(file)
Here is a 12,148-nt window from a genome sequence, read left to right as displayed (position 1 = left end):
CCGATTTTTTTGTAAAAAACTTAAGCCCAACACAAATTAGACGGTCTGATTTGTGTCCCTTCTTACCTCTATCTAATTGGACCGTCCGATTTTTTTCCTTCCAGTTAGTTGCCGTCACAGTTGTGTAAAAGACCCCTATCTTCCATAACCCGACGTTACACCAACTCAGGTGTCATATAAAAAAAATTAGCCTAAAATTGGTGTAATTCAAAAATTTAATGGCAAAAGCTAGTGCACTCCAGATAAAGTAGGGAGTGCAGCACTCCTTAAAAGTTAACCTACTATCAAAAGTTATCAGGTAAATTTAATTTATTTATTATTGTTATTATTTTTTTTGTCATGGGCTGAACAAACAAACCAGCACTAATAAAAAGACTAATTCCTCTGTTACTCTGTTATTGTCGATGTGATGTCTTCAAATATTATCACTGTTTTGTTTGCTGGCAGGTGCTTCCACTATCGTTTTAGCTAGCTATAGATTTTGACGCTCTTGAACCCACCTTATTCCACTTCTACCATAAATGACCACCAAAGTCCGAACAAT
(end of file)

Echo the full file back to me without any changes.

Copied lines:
Here is a 12,148-nt window from a genome sequence, read left to right as displayed (position 1 = left end):
CCGATTTTTTTGTAAAAAACTTAAGCCCAACACAAATTAGACGGTCTGATTTGTGTCCCTTCTTACCTCTATCTAATTGGACCGTCCGATTTTTTTCCTTCCAGTTAGTTGCCGTCACAGTTGTGTAAAAGACCCCTATCTTCCATAACCCGACGTTACACCAACTCAGGTGTCATATAAAAAAAATTAGCCTAAAATTGGTGTAATTCAAAAATTTAATGGCAAAAGCTAGTGCACTCCAGATAAAGTAGGGAGTGCAGCACTCCTTAAAAGTTAACCTACTATCAAAAGTTATCAGGTAAATTTAATTTATTTATTATTGTTATTATTTTTTTTGTCATGGGCTGAACAAACAAACCAGCACTAATAAAAAGACTAATTCCTCTGTTACTCTGTTATTGTCGATGTGATGTCTTCAAATATTATCACTGTTTTGTTTGCTGGCAGGTGCTTCCACTATCGTTTTAGCTAGCTATAGATTTTGACGCTCTTGAACCCACCTTATTCCACTTCTACCATAAATGACCACCAAAGTCCGAACAAT